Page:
By Emegencey Mwale-Kamtande and Gamuchirai Mugadzaweta Recently in Gweru
AMONG the mangled bodies of children, lives cut short before their prime, dreams snuffed before they could be realised, were inconsolable parents.
The Highfifeld Massacre of March 18 1975 was a barbaric act, one that would lead the world to condemn the illegal Ian Smith regime.
No-one in his/her right mind or those who purported to promote peace and justice would remain silent in the face of such brutal murder.
But who would be the voice of the voiceless?
Who would have the courage to stand up against the Rhodies and demand justice in that space which was wholly defined by injustice.
A fearless African fellow, a barrister, Eddison Chisingaitwi Sithole, became that man who the parents of the victims turned to.
According to Agatha Madamombe, who today resides in Lower Gweru, the massacre was one of their lowest points in the then Rhodesia.
She lost a brother, Marko Madamombe, during the massacre.
He was only 19 years old and in Form Four at Highfield Community School. He was an intelligent boy and the pride of his family.
The still bitter Agatha said she passed through Machipisa Shopping Centre about two hours before the attack and everything seemed normal, with groups of young boys and girls milling peacefully around the shops.
“I passed through Machipisa Shopping Centre on my way home just two hours before the attack. When the attack took place, I was already home and I remember hearing sounds of gunshots but I never suspected it was the harmless and unarmed children being attacked,” said Agatha.
It was only later that we knew what had transpired; the sad turn of events; what was supposed to be a peaceful demonstration ended up a bloodbath.
“And when Marko did not return home that day, the whole family was thrown into a panic. We searched for him all over Highfield in vain. Marko was nowhere to be seen. I accompanied my mother to Highfield Police Station where we were advised to go to what is now Harare Hospital Mortuary.
“The police officers at the station were rude. They told us we were at the wrong place. The ‘terrorists’, referring to the children who had been killed, had been taken to the mortuary. Imagine calling schoolchildren ‘terrorists’.
“I knew then my brother had been murdered. My mother was already in tears.”
Agatha said they proceeded to the mortuary and were among the first people to arrive looking for their children.
“I was shocked when the mortuary was opened. Corpses of young boys and girls were heaped in an undignified manner. We struggled to locate my brother. The process of identification still haunts me to today.
“It took me about 20 minutes of searching to identify my brother. I recognised him through the clothes he was wearing on that fateful day. I could not believe what I saw; muviri wake wakanga wakabvarurwa nemabara epfuti.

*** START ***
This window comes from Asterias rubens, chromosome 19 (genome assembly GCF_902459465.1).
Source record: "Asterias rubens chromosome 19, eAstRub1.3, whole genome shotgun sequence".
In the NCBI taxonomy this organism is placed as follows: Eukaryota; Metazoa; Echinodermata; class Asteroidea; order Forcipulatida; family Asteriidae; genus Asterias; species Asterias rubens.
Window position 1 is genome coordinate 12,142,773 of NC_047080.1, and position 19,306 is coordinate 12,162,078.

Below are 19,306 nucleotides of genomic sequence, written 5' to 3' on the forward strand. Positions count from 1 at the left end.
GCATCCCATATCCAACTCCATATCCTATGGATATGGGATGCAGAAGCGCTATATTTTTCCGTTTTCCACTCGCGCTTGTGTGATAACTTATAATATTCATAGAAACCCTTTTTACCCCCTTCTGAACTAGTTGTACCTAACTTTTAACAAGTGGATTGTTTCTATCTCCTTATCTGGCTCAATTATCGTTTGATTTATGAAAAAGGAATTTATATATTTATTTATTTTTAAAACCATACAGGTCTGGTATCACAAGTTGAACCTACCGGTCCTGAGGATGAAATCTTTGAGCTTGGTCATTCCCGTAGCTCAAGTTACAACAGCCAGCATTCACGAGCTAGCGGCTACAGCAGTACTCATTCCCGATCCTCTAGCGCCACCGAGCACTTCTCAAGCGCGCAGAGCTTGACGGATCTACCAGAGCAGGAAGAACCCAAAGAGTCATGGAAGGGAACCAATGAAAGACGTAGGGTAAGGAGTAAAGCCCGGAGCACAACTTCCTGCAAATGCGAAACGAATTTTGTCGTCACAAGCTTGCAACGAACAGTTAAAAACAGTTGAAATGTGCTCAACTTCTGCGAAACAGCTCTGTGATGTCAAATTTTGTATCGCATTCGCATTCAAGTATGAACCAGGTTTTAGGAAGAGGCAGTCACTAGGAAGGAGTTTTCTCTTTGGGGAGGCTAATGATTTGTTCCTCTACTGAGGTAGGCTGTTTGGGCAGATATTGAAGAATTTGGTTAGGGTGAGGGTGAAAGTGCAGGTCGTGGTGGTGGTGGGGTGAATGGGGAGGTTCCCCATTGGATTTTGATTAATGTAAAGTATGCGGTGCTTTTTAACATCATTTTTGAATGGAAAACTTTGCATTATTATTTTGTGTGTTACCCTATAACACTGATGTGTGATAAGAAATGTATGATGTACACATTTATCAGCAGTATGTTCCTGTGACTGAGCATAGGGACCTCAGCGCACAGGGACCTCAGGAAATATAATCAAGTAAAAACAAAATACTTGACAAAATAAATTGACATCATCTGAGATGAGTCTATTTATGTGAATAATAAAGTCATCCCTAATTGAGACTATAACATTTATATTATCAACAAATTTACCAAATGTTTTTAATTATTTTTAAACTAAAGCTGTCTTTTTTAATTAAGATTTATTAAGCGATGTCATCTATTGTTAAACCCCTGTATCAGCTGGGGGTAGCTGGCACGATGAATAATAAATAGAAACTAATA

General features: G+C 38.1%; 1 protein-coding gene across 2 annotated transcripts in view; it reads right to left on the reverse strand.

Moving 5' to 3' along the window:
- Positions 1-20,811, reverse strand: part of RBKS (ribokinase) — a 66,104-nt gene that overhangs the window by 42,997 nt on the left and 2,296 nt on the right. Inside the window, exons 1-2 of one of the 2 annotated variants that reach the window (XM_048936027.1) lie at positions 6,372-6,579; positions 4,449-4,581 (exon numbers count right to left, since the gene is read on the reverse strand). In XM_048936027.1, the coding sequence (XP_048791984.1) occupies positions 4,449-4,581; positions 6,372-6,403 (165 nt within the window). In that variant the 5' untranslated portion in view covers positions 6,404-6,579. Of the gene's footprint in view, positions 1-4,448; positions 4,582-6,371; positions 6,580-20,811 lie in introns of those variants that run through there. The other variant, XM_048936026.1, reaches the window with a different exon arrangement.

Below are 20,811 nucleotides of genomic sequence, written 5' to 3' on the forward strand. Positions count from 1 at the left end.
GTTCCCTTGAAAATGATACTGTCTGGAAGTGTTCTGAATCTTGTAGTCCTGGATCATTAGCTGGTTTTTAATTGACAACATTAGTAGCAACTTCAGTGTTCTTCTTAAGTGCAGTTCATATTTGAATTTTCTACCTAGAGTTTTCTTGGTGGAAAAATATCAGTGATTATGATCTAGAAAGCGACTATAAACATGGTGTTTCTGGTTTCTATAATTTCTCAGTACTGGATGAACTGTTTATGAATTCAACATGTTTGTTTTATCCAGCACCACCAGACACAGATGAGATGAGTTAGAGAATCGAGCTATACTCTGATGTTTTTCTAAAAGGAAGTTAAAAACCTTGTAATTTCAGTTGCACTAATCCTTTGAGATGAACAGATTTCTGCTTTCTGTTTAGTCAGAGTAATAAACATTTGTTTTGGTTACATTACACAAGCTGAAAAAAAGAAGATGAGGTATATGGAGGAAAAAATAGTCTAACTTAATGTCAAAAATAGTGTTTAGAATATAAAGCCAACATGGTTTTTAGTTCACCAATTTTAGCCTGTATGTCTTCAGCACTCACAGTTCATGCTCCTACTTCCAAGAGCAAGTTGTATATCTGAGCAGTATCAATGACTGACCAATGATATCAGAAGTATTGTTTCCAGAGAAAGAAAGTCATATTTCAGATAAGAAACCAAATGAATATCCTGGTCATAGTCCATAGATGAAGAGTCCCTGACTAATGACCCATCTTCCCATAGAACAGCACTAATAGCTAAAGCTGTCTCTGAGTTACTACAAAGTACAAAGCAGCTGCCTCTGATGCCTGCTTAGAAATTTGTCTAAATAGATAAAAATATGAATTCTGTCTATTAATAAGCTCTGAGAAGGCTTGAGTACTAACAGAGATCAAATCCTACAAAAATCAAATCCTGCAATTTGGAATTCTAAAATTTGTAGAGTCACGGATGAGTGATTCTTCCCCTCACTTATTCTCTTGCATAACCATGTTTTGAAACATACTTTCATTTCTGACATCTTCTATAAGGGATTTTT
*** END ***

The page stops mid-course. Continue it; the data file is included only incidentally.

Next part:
“I still can’t understand why the Rhodesians opened live fire on these young boys and girls,” said Agatha.
It is during that bleak moment that the parents decided and vowed that the Rhodesians would not get away with this murder most foul.
That is when the parents approached Sithole, who was not just a fierce black lawyer, but a fiery nationalist.
Sithole, who was in his prime at 40, was a no-nonsense revolutionary.
Having agreed to represent the parents in their quest to seek justice, Sithole planned to engage the international media.
Sadly, the veteran lawyer and nationalist was abducted together with his secretary Miriam Mhlanga on October 15 1975 while leaving the Quill Club at the New Ambassador Hotel, after an interview with some foreign journalists, never to be seen again.
The journalists who had interviewed him revealed that Sithole had vowed to fight for justice for the innocent victims of the Highfield Massacre.
He had said he would lead a commission of inquiry which promised to leave no stone unturned.
But hope for justice was blown to smithereens on that fateful October 15 1975 when Sithole was abducted and was never seen again.
“All grieving parents and relatives wanted the Rhodesians to at least give an explanation as to why they had opened live fire on young boys and girls who were peacefully demonstrating over the death of Chitepo. The only person who could force the Rhodesians to speak about this was Eddison Sithole. The news of his abduction was another devastating blow.
“There is no prize for life; all we wanted was an explanation or at least an apology from the perpetrators,” said Agatha.
Marko’s mother, Eustina Madamombe, could not stand the trauma of the attack and decided to relocate to Gweru.
She said when Advocate Sithole was abducted, the hope for justice was lost.
“The cruel death of my son still haunts me today. I still pray for those children who died at the hands of the Rhodies. Ndinonamatira mweya yevana ivava zuva nezuva kuti mweya yavo iwane zororo. Handikwanisi kudzokera muHighfield nekuti ndangariro dzezvandakaona dzinobva dzadzoka,” she said.